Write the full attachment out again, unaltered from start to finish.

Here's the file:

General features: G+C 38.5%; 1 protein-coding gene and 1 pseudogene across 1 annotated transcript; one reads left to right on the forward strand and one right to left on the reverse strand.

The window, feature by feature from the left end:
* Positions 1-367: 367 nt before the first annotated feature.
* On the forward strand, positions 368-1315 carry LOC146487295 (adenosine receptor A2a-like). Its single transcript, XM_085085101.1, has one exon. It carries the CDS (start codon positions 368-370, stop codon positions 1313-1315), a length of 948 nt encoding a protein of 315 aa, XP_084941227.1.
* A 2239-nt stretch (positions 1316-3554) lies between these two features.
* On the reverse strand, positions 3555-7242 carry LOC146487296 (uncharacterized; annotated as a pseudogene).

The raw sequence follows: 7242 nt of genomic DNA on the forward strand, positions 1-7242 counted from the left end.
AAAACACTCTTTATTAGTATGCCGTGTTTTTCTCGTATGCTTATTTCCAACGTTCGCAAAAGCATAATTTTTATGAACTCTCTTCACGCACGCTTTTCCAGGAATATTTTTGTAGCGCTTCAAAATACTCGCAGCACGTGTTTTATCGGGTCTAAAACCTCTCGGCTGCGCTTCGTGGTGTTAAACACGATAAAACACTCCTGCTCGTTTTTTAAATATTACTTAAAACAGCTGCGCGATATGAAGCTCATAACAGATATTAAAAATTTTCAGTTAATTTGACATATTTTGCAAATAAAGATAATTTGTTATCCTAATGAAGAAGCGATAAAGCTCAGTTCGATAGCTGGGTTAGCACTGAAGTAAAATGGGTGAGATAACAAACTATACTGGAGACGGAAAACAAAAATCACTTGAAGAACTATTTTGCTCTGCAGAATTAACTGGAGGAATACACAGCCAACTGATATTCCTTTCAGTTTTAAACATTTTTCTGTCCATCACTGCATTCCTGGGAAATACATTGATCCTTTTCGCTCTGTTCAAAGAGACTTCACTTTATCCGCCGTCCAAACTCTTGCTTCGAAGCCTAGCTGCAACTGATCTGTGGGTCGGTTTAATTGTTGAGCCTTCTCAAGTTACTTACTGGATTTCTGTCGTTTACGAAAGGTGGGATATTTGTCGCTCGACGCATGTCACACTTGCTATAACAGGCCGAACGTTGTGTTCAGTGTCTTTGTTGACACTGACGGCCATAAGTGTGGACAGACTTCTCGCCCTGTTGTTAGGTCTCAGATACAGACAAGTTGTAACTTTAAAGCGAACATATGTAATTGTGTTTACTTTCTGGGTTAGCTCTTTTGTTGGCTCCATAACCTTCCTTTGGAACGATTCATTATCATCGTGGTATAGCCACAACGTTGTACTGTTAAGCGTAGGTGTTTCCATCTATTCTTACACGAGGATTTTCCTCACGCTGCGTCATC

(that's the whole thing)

General features: G+C 38.5%; 1 protein-coding gene and 1 pseudogene across 1 annotated transcript; one reads left to right on the forward strand and one right to left on the reverse strand.

The window, feature by feature from the left end:
* Positions 1-367: 367 nt before the first annotated feature.
* On the forward strand, positions 368-1315 carry LOC146487295 (adenosine receptor A2a-like). Its single transcript, XM_085085101.1, has one exon. It carries the CDS (start codon positions 368-370, stop codon positions 1313-1315), a length of 948 nt encoding a protein of 315 aa, XP_084941227.1.
* A 2239-nt stretch (positions 1316-3554) lies between these two features.
* On the reverse strand, positions 3555-7242 carry LOC146487296 (uncharacterized; annotated as a pseudogene).

The raw sequence follows: 7242 nt of genomic DNA on the forward strand, positions 1-7242 counted from the left end.
AAAACACTCTTTATTAGTATGCCGTGTTTTTCTCGTATGCTTATTTCCAACGTTCGCAAAAGCATAATTTTTATGAACTCTCTTCACGCACGCTTTTCCAGGAATATTTTTGTAGCGCTTCAAAATACTCGCAGCACGTGTTTTATCGGGTCTAAAACCTCTCGGCTGCGCTTCGTGGTGTTAAACACGATAAAACACTCCTGCTCGTTTTTTAAATATTACTTAAAACAGCTGCGCGATATGAAGCTCATAACAGATATTAAAAATTTTCAGTTAATTTGACATATTTTGCAAATAAAGATAATTTGTTATCCTAATGAAGAAGCGATAAAGCTCAGTTCGATAGCTGGGTTAGCACTGAAGTAAAATGGGTGAGATAACAAACTATACTGGAGACGGAAAACAAAAATCACTTGAAGAACTATTTTGCTCTGCAGAATTAACTGGAGGAATACACAGCCAACTGATATTCCTTTCAGTTTTAAACATTTTTCTGTCCATCACTGCATTCCTGGGAAATACATTGATCCTTTTCGCTCTGTTCAAAGAGACTTCACTTTATCCGCCGTCCAAACTCTTGCTTCGAAGCCTAGCTGCAACTGATCTGTGGGTCGGTTTAATTGTTGAGCCTTCTCAAGTTACTTACTGGATTTCTGTCGTTTACGAAAGGTGGGATATTTGTCGCTCGACGCATGTCACACTTGCTATAACAGGCCGAACGTTGTGTTCAGTGTCTTTGTTGACACTGACGGCCATAAGTGTGGACAGACTTCTCGCCCTGTTGTTAGGTCTCAGATACAGACAAGTTGTAACTTTAAAGCGAACATATGTAATTGTGTTTACTTTCTGGGTTAGCTCTTTTGTTGGCTCCATAACCTTCCTTTGGAACGATTCATTATCATCGTGGTATAGCCACAACGTTGTACTGTTAAGCGTAGGTGTTTCCATCTATTCTTACACGAGGATTTTCCTCACGCTGCGTCATC